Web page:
Seriously though, to not only be able to learn the basics of a language but to be able to be fluent must be a wonderful thing, and to be able to go to a country and not ask them to speak English must make a nice change for them as well.
  15. Well. Some of them sure are happy that you speak to them in their language but, from my experience living there, if I ever hesitated (even if it was just to mentally calculate something rather than because I did not know the right words!), they would start speaking to me in English right away (if they could). It got a bit frustrating, because I usually don't speak super fast and then they were just sort of jumping into English and I'd be like, wait! I wanna learn to speak better!

    The butcher at my grocery store was a super nice old guy though and I don't think he spoke any English, so in a way I think being fluent is great because it takes away the limits you have on the people you can talk to. Though of course, you could mime stuff and speak with hands and smiles.

    Are you not fluent in any other language but English? It seems like the commonest thing in the US (to speak just one language if your first language is English), but it is still much different than what I'm used to.
  16. Fluent, no. Just English but I can speak and get by (just) in French, German and Spanish. I haven't even attempted Italian to be honest although it is a language I have looked at many times and I am considering giving it a go.

    At the moment time is the issue, as in I don't have a lot spare, but one day I'll get there.
  17. Well, four languages is pretty cool. :) You did not make it sound this way earlier!

    The thing is if you do not have the time or the occasions to learn a language, you can always make time for it... but the truth to that is that you also need time and occasions to practice it later on, so there's that longterm consideration to take into account.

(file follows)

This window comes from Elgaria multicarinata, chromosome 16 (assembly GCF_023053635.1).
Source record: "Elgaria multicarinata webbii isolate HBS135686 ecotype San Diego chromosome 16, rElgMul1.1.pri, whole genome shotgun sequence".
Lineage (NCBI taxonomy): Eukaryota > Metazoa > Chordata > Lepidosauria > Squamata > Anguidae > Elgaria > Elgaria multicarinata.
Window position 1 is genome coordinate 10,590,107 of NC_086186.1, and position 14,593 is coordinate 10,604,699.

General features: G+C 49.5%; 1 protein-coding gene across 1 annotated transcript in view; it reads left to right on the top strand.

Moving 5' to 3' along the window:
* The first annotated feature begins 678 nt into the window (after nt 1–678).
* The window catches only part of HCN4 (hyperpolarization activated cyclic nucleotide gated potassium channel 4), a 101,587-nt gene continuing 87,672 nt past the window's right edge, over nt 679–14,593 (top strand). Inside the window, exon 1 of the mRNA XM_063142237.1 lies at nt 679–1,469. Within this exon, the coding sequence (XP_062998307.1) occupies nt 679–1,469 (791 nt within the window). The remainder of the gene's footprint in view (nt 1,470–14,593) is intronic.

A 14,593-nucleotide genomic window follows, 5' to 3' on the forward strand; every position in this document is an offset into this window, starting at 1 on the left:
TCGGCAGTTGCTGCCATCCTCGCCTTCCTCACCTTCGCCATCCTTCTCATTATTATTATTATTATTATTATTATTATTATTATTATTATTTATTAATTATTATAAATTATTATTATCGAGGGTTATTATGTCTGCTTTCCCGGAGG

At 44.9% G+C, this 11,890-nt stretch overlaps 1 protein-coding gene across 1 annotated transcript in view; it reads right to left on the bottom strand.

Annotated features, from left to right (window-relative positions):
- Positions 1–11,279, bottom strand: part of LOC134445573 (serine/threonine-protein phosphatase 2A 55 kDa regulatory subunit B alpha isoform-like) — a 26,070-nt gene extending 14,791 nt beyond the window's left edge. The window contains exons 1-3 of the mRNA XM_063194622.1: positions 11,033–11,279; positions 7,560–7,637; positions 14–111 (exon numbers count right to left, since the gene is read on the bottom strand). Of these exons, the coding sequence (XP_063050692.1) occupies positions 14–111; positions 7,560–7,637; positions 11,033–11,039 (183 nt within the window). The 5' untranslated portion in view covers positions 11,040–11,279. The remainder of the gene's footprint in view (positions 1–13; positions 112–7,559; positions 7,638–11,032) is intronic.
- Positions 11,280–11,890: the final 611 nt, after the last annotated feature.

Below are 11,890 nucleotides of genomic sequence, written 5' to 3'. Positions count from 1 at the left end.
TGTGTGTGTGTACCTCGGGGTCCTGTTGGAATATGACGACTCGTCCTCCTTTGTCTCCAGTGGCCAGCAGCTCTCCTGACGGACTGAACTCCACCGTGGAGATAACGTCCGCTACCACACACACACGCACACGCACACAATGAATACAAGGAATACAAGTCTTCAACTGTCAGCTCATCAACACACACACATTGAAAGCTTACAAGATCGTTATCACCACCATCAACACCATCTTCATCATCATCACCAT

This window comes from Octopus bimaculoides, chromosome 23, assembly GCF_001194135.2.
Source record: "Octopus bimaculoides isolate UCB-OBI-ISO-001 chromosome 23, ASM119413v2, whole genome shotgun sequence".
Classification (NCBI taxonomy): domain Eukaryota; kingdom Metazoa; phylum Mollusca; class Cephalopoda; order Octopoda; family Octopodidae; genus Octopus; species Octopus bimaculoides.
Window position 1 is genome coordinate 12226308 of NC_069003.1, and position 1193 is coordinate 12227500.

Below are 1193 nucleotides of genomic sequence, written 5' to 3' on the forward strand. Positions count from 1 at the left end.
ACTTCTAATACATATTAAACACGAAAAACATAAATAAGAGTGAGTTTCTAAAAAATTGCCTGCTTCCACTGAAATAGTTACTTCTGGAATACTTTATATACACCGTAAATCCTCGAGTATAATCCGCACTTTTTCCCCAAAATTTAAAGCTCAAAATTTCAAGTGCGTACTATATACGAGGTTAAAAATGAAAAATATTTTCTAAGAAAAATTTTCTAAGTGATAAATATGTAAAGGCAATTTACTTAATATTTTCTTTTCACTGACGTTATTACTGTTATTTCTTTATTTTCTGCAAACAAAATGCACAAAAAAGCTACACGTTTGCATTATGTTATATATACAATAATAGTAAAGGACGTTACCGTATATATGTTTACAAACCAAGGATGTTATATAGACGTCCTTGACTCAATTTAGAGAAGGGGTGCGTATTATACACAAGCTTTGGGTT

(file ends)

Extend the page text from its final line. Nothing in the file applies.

pwarbi likes this.
  18. I make it sound more impressive than it is, haha. I know enough to get by like I said, and that's mainly due to the fact I used to go to them countries a lot on business a few years ago so I thought it would be polife to at least make the effort.

    That of course was before I had a family and I did have a lot more time on my hands than I do now. Ah well, maybe one day.
    Joie d'Etre likes this.
  19. Meh, I find that if you really want something but don't have time because of a family, the easiest thing is always to incorporate your family into it. Gamify it this way and all. I always liked to use the little ones for cooking, and they were also pretty receptive to being taught a few foreign words here and there! :)
    pwarbi likes this.
  20. The cooking, or in our case known as making a mess is fine, we've got that part sorted, the languages may be an issue as they're only just grasping English, nevermind anything else.

    Can I ask how long do you think it took to go from learning a few basics to becoming as competent as you are now in Italian? I found Spanish the easiest but Italian seems harder?